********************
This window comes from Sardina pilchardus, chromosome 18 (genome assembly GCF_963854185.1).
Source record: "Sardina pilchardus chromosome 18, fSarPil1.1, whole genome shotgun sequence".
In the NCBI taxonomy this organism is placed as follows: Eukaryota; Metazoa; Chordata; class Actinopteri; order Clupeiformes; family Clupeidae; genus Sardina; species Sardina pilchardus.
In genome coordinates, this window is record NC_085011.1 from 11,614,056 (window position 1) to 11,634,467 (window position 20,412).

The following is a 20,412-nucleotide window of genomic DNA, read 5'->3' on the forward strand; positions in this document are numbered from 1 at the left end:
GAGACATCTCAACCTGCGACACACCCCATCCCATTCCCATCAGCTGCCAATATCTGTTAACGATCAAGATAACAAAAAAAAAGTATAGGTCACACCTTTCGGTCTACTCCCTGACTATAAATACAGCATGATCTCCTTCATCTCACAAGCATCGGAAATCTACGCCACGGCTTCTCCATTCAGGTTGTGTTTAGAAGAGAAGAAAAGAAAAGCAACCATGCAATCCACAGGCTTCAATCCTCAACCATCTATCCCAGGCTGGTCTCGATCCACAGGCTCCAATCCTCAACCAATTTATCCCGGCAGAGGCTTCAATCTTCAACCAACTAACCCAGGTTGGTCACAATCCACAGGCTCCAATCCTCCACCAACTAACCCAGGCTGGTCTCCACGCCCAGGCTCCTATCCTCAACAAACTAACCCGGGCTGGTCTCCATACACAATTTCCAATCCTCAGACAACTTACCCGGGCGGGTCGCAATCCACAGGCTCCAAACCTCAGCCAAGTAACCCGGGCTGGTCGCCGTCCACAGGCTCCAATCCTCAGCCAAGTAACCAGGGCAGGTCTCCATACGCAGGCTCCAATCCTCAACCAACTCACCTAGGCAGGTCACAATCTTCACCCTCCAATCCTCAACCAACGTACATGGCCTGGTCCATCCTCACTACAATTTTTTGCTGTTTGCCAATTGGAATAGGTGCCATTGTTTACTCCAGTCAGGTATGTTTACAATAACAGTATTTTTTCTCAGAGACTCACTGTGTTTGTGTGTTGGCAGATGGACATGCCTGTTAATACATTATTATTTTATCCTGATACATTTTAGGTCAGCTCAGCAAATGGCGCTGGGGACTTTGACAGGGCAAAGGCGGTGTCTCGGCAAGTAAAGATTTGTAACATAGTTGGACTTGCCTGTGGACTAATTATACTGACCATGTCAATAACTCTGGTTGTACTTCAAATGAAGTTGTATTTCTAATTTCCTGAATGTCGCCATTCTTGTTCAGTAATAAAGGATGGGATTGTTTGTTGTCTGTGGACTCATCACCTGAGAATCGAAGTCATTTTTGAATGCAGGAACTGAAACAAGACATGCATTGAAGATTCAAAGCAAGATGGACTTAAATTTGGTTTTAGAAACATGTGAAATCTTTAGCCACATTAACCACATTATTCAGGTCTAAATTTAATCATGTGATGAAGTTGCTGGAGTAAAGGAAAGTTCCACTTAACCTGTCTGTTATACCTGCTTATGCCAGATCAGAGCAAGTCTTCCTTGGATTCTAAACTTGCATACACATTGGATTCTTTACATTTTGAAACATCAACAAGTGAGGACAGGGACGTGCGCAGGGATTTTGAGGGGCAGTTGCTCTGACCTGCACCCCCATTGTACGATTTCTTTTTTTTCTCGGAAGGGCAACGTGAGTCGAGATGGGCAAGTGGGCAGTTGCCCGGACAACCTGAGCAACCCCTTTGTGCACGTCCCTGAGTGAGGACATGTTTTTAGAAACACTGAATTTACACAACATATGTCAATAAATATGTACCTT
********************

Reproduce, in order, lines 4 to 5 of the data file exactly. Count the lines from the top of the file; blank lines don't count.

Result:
In genome coordinates, this window is record NC_085011.1 from 11,614,056 (window position 1) to 11,634,467 (window position 20,412).

The following is a 20,412-nucleotide window of genomic DNA, read 5'->3' on the forward strand; positions in this document are numbered from 1 at the left end: